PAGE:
June 13, 2018

Watching the English, Kate Fox



Inspired by watching and reading about Grayson Perry’s ‘All in the Best Possible Taste’ I wanted to explore the idea of ‘Englishness’ through Kate Fox’s text ‘Watching the English’ (which Perry mentions as an influencer for his work).

Some extracts which I found interesting:

‘those who are most ‘fluent’ in the rituals, customs and traditions of a particular culture generally lack the detachment necessary to explain the ‘grammar’ of these practices in an intelligible manner’ p.2

I found this to be turn in our lecture when Nela posed the question, ‘what is British culture?’ and turned firstly to the students raised in the UK. I found it very difficult to define this hence the interest in Perry and Fox’s investigations into British/English culture.

‘The principle effect of globalisation, as far as I can tell, has been an increase in nationalism and tribalism, a proliferation of struggles for independence, devolution and self-determination and a resurgence of concern about ethnicity and cultural identity in almost all parts of the world’ p.14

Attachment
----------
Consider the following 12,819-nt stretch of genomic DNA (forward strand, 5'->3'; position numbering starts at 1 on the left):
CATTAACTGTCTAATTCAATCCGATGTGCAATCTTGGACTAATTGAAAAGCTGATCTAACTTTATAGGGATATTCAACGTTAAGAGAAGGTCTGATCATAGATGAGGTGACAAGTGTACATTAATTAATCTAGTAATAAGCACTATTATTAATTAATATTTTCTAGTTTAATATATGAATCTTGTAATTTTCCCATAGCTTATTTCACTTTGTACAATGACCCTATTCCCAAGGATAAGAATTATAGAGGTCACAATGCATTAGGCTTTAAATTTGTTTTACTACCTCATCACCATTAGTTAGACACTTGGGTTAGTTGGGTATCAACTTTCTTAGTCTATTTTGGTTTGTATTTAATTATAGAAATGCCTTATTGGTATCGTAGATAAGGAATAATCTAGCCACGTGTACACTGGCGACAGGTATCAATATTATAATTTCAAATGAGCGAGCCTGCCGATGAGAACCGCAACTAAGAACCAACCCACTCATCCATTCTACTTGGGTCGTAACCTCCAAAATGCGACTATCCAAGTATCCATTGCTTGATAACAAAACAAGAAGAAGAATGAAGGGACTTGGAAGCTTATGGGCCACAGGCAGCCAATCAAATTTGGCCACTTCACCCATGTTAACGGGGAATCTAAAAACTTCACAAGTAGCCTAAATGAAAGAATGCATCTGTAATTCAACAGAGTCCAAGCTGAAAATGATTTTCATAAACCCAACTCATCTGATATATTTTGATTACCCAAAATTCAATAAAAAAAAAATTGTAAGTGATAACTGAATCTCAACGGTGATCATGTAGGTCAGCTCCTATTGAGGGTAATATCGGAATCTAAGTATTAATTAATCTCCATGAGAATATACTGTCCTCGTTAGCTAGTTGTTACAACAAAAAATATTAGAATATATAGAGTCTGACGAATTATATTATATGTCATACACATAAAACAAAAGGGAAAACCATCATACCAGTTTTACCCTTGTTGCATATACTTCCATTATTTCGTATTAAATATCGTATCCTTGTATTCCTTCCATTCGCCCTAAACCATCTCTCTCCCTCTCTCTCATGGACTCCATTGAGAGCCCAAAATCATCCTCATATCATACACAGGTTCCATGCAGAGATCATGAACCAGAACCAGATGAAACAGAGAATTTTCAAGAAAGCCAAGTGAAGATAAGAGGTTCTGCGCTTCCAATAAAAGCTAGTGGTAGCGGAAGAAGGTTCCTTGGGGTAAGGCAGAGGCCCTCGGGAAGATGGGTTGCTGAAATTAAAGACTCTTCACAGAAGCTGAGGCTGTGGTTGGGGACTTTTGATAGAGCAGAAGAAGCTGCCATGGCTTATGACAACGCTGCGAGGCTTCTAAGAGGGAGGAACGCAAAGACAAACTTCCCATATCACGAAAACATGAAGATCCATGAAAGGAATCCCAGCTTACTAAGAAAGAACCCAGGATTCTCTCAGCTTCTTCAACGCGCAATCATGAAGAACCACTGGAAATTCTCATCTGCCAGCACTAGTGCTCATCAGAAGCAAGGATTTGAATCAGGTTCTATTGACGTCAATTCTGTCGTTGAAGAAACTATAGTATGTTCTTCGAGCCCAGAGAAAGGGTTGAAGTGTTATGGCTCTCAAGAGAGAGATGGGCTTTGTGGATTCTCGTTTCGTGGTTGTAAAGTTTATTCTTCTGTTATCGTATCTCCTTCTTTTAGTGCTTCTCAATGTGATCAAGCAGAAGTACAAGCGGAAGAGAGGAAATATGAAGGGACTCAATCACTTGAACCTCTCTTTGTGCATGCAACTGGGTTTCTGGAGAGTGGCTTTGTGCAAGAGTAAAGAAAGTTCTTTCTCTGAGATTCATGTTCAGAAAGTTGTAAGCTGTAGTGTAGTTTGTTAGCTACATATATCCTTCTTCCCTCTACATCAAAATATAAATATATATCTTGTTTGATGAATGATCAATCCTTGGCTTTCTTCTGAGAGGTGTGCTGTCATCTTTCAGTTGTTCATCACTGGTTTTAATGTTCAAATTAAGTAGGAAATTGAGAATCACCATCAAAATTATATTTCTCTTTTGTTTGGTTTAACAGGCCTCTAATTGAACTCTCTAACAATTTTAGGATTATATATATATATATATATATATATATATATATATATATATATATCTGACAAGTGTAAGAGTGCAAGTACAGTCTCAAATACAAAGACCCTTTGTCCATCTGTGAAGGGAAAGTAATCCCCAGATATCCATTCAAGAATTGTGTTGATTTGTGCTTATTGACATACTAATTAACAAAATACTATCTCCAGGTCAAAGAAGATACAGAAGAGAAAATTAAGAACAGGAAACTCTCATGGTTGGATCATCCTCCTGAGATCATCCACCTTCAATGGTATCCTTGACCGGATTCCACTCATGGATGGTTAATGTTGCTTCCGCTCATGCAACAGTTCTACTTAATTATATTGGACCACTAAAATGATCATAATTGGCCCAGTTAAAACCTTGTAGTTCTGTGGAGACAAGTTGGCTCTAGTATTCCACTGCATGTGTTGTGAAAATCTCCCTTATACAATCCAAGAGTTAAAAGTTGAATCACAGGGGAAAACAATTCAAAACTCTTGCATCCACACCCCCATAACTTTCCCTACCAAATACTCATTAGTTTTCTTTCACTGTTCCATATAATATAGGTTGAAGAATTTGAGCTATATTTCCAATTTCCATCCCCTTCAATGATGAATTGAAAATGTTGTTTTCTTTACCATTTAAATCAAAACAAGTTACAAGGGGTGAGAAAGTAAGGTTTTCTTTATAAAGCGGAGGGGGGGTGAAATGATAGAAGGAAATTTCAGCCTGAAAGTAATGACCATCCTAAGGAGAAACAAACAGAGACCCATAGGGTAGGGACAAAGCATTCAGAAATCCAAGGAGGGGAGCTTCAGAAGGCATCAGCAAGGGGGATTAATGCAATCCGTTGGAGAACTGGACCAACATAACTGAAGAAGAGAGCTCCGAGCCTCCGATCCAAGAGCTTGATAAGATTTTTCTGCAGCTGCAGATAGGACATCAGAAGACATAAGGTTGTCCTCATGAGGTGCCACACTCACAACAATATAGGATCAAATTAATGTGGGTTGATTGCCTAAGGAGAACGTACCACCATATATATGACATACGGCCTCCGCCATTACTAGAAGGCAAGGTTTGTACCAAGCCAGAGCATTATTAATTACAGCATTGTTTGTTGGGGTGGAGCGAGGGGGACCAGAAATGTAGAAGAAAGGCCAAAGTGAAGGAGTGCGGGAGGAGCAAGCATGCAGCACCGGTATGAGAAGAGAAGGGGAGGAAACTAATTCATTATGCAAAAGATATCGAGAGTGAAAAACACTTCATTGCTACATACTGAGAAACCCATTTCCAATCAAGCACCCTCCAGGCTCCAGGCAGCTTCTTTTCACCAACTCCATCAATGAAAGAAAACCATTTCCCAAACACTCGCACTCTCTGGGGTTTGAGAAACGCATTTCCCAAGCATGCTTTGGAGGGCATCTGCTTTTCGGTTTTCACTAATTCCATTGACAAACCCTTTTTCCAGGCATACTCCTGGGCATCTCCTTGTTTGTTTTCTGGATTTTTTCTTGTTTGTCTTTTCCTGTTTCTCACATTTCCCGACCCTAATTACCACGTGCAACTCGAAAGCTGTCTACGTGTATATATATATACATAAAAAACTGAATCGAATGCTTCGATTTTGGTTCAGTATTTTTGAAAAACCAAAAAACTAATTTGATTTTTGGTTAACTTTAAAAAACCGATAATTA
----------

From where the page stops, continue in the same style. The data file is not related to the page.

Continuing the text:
I found Fox’s view of how globalisation is changing country’s cultures very different to how it is elsewhere presented. Other people inform us that globalisation is breaking down culture and increasing Americanisation. Through Fox’s prompts I could see how her views are very valid – Brexit and the nation’s vote to break from the EU, Scotland voting in a referendum, parts of the UK becoming more distinct (such as Cornwall), parts of the country where cultures cluster together (such as the Bangladeshi communities in Bradford) – and this is just looking at the UK let alone further afield.

‘A schoolteacher and an estate agent would both technically be ‘middle class’. They might even both live in a terraced house, drive a Volvo, drink in the same pub and earn roughly the same annual income. But we judge social class in much more subtle and complex ways: precisely how you arrange, furnish and decorate your terraced house; not just the make of the car you drive, but whether you wash it yourself on Sundays, take it to a car wash or rely on the English climate to sluice off the worst of the dirt for you.’ p.15

This extract relates directly to Perry’s episode on ‘middle class’ taste in his documentary. He explored the subtle differences about class such as what separates the new middle class from the more established middle class.

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